Thursday, October 3, 2013

College Football Enters Next Phase of Season

We're about one–third of the way through the college football season, and conference games are the vast majority of the games on the schedule.

That will be the case for the remainder of the season.

Now it gets really interesting. Now we'll see who will be competing for conference championships — and who will not.

There are always going to be lopsided games, and we have a few of those this week. Alabama had the highest point spread I had ever seen earlier this week — 55½ points — but most of the games look to be competitive.

Idle: #9 Texas A&M

  • #12 UCLA at Utah, 9 p.m. (Central) on Fox Sports: Utah should be glad this game is being played where it is.

    The Bruins are undefeated against Utah when they play in Los Angeles. In Utah, the Utes are down only 2–3 — and could, conceivably, knot the series on their home field. Conceivably.

    Lya Wodraska of the Salt Lake Tribune writes that Utah needs a "signature win" in conference play. The Utes, who were acknowledged as giant killers not long ago, have fallen on hard times against ranked foes. Beating UCLA would go a long way toward changing that.

    Both teams have been pretty good on offense. UCLA is ranked second in the nation, Utah is ranked 16th. UCLA isn't as dazzling on defense, but the Bruins are ranked 36th (Utah is tied with San Jose State for 74th).

    My guess is that UCLA's defense will be a little more successful at stopping the 3–1 Utes than Utah's defense will be against the 3–0 Bruins.

    I think UCLA will win.
  • Georgia State at #1 Alabama, 11:21 a.m. (Central) on SEC Network: It's hard to imagine undefeated Alabama stumbling against winless Georgia State — especially after turning back Texas A&M and Ole Miss.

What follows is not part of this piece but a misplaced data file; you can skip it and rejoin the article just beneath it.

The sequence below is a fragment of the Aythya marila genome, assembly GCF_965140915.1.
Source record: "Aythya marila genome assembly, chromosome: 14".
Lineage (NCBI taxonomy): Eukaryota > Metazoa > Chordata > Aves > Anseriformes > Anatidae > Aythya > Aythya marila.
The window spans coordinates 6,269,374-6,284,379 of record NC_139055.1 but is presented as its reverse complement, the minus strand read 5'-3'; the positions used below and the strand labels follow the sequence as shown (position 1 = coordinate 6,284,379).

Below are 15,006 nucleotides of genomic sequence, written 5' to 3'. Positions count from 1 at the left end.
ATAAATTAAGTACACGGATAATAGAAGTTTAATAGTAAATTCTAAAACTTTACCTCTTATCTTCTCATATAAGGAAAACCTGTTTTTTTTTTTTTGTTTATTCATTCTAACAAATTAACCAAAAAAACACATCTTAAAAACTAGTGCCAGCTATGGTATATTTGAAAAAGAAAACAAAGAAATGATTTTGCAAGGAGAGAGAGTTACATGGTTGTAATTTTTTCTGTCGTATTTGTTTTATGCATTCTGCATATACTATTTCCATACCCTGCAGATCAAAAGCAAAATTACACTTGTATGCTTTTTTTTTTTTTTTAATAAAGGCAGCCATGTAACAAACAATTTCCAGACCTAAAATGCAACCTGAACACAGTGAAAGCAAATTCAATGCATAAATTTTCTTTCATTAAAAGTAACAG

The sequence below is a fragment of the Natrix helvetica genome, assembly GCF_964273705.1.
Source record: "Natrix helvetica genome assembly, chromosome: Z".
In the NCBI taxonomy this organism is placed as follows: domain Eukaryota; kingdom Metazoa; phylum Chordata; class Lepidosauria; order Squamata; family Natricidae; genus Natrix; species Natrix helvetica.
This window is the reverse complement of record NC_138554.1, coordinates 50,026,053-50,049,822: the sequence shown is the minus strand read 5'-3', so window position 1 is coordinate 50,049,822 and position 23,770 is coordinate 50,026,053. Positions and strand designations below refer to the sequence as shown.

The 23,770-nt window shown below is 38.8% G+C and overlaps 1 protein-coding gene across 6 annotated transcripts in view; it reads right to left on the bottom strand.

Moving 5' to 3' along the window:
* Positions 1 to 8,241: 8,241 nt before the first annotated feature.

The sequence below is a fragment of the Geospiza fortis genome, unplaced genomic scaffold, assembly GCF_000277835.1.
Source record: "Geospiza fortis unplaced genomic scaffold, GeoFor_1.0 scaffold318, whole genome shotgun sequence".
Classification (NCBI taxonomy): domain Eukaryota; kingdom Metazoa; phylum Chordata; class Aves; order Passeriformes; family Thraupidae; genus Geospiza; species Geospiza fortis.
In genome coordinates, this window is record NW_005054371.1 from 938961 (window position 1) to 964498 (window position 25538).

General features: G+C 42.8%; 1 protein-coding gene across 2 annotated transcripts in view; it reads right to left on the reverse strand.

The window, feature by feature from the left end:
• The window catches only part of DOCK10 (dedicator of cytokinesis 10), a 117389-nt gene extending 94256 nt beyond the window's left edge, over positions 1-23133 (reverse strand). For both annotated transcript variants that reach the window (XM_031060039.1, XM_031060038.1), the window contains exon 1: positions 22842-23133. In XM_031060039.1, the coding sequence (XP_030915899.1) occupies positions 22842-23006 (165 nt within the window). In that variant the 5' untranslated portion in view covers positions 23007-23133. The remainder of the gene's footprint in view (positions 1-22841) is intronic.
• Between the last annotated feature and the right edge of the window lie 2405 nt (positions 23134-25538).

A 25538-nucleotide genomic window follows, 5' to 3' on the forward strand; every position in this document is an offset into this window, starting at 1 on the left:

If that happens, it will be the biggest upset in college football in many years. Guess what? It ain't gonna happen. Alabama will win easily.
  • #2 Oregon at Colorado, 5 p.m. (Central) on Pac–12 Network: Colorado can tie the all–time series with a win.

    But that doesn't seem likely to me.

    Oregon is much better than Colorado. The Ducks are third in the nation in offense, scoring more than 50 points a game. Colorado's 63rd–ranked defense appears unlikely to contain that kind of attack.

    By comparison, Oregon's 23rd–ranked defense is positively pedestrian, but it should be adequate to stop Colorado's 61st–ranked offense.

    I pick Oregon.
  • #3 Clemson at Syracuse, 2:30 p.m. (Central) on ABC or ESPN2: Syracuse won the only previous meeting of these two schools — a 41–0 romp in the 1996 Gator Bowl.

    Clemson has been far better on offense (#22 to #54), but Syracuse has an edge on defense (#32 to #38).

    I'm inclined to think Clemson will avenge that Gator Bowl loss, probably by 10 points or more.
  • #4 Ohio State at #16 Northwestern, 7 p.m. (Central) on ABC: This will be the first time these schools have faced each other since 2008.

    But it is safe to say that Northwestern hasn't missed having to play Ohio State. The Wildcats have beaten the Buckeyes only once in the last 40 years, but that win (in 2004) came at Northwestern.

    Both teams have highly regarded offenses (Ohio State is #17, Northwestern is #30), but Ohio State has a huge edge on defense (#18 to #88).

    I think Ohio State will win, but the home team will keep it close.

  • #15 Washington at #5 Stanford, 9:30 p.m. (Central) on ESPN: This has to be one of the most interesting games of the day.

    A tight series (Washington leads 41–37–4), the Huskies had lost six of the last seven to Stanford before winning last year. I've been saying all along that I think Washington is ready to take the next step, and the Huskies' ranking confirms it, but Stanford is probably their greatest test thus far. With that loss last year, Stanford probably got the message before most of the other Pac–12 schools that Washington is ready to compete.

    So far, the numbers support that. Washington is fifth in the country in offense (Stanford is 50th) and 13th in defense (Stanford is 35th).

    To be fair, Stanford has faced #22 Arizona State whereas Washington hasn't really been tested. That will change.

    I pick Stanford to claim a narrow win.
  • #6 Georgia at Tennessee, 2:30 p.m. (Central) on CBS: This series is about as close as a series can get.

    This will be the schools' 42nd meeting, and Tennessee leads the series, 20–19–2.